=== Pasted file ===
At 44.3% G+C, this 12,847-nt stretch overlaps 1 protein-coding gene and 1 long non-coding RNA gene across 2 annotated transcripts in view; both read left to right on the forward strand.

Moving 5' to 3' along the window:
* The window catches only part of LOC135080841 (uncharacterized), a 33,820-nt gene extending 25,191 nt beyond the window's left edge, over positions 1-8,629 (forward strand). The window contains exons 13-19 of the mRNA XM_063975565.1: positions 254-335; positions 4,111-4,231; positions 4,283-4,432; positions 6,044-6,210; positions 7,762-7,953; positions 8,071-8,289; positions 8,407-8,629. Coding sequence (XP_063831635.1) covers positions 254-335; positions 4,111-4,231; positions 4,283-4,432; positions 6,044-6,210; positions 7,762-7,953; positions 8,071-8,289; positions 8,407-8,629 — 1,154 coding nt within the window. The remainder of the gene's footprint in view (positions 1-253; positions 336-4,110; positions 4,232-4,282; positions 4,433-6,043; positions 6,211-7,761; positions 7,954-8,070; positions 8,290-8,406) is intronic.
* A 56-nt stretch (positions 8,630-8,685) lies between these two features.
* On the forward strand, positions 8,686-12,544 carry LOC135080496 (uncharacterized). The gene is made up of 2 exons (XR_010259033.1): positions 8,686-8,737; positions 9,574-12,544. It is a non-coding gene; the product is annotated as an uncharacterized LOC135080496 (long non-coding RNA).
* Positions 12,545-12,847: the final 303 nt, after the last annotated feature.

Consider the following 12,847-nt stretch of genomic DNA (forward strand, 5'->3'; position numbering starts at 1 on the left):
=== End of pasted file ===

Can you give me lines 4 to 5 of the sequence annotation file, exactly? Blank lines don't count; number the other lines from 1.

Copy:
* A 56-nt stretch (positions 8,630-8,685) lies between these two features.
* On the forward strand, positions 8,686-12,544 carry LOC135080496 (uncharacterized). The gene is made up of 2 exons (XR_010259033.1): positions 8,686-8,737; positions 9,574-12,544. It is a non-coding gene; the product is annotated as an uncharacterized LOC135080496 (long non-coding RNA).